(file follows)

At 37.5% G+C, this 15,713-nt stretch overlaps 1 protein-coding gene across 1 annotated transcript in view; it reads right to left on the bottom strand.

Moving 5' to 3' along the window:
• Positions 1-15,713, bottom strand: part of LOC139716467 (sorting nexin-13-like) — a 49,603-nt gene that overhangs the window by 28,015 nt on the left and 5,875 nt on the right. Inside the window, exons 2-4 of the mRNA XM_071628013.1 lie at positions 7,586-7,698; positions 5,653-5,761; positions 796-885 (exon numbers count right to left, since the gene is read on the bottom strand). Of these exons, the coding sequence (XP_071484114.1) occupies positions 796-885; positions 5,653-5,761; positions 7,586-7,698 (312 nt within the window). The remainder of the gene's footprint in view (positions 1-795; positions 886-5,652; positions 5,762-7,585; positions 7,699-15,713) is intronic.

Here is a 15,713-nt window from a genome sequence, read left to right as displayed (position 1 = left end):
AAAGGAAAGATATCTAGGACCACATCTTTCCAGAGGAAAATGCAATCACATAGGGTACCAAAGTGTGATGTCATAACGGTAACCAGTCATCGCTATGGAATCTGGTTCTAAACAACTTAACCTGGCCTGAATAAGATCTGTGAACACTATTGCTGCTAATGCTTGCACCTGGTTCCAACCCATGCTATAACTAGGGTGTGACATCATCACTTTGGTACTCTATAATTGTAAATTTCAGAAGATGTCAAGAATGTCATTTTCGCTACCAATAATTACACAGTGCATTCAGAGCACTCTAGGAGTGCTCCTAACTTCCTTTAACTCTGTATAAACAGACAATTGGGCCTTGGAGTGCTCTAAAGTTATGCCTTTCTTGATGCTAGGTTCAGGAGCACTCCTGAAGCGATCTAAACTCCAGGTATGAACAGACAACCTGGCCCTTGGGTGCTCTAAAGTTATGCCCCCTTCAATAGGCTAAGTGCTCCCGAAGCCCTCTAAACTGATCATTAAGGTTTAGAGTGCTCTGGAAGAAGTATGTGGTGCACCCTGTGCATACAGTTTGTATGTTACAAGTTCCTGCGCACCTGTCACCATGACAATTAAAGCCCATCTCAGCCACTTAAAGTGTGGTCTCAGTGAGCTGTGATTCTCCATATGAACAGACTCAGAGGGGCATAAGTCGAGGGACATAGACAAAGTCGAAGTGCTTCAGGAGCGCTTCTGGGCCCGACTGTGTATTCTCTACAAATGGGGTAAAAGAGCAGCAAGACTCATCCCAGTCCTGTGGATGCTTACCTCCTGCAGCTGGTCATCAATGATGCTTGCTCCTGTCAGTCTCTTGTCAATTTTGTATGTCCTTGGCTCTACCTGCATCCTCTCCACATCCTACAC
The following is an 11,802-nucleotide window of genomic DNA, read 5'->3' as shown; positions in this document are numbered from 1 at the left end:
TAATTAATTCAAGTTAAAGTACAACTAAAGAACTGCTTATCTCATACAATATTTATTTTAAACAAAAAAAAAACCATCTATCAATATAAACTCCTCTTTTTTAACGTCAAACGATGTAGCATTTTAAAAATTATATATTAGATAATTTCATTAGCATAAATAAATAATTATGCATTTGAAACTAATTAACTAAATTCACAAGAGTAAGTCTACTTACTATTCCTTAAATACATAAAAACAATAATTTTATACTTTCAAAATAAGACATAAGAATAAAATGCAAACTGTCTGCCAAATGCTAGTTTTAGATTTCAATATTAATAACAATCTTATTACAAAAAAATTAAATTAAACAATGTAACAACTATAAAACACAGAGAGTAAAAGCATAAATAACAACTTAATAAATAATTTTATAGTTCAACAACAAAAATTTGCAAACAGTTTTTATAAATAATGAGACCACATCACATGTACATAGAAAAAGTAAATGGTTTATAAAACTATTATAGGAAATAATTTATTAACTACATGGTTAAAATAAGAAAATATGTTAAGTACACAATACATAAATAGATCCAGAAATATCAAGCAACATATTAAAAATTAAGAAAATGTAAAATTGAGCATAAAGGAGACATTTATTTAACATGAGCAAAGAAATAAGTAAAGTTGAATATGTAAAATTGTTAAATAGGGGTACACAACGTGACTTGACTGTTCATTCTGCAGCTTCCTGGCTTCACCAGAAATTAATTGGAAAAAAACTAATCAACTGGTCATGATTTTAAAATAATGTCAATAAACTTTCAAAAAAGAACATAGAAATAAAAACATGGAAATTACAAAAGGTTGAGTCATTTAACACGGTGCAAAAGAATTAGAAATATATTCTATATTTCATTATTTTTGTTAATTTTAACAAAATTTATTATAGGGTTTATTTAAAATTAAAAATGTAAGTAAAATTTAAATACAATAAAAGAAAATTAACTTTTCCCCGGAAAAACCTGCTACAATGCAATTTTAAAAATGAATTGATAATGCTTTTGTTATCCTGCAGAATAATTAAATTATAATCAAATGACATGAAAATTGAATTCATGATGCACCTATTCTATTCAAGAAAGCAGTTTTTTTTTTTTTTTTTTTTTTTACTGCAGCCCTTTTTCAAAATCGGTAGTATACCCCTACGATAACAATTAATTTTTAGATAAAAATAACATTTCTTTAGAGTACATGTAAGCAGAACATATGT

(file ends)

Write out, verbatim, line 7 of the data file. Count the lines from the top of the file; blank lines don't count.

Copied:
TAATTAATTCAAGTTAAAGTACAACTAAAGAACTGCTTATCTCATACAATATTTATTTTAAACAAAAAAAAAACCATCTATCAATATAAACTCCTCTTTTTTAACGTCAAACGATGTAGCATTTTAAAAATTATATATTAGATAATTTCATTAGCATAAATAAATAATTATGCATTTGAAACTAATTAACTAAATTCACAAGAGTAAGTCTACTTACTATTCCTTAAATACATAAAAACAATAATTTTATACTTTCAAAATAAGACATAAGAATAAAATGCAAACTGTCTGCCAAATGCTAGTTTTAGATTTCAATATTAATAACAATCTTATTACAAAAAAATTAAATTAAACAATGTAACAACTATAAAACACAGAGAGTAAAAGCATAAATAACAACTTAATAAATAATTTTATAGTTCAACAACAAAAATTTGCAAACAGTTTTTATAAATAATGAGACCACATCACATGTACATAGAAAAAGTAAATGGTTTATAAAACTATTATAGGAAATAATTTATTAACTACATGGTTAAAATAAGAAAATATGTTAAGTACACAATACATAAATAGATCCAGAAATATCAAGCAACATATTAAAAATTAAGAAAATGTAAAATTGAGCATAAAGGAGACATTTATTTAACATGAGCAAAGAAATAAGTAAAGTTGAATATGTAAAATTGTTAAATAGGGGTACACAACGTGACTTGACTGTTCATTCTGCAGCTTCCTGGCTTCACCAGAAATTAATTGGAAAAAAACTAATCAACTGGTCATGATTTTAAAATAATGTCAATAAACTTTCAAAAAAGAACATAGAAATAAAAACATGGAAATTACAAAAGGTTGAGTCATTTAACACGGTGCAAAAGAATTAGAAATATATTCTATATTTCATTATTTTTGTTAATTTTAACAAAATTTATTATAGGGTTTATTTAAAATTAAAAATGTAAGTAAAATTTAAATACAATAAAAGAAAATTAACTTTTCCCCGGAAAAACCTGCTACAATGCAATTTTAAAAATGAATTGATAATGCTTTTGTTATCCTGCAGAATAATTAAATTATAATCAAATGACATGAAAATTGAATTCATGATGCACCTATTCTATTCAAGAAAGCAGTTTTTTTTTTTTTTTTTTTTTTTACTGCAGCCCTTTTTCAAAATCGGTAGTATACCCCTACGATAACAATTAATTTTTAGATAAAAATAACATTTCTTTAGAGTACATGTAAGCAGAACATATGT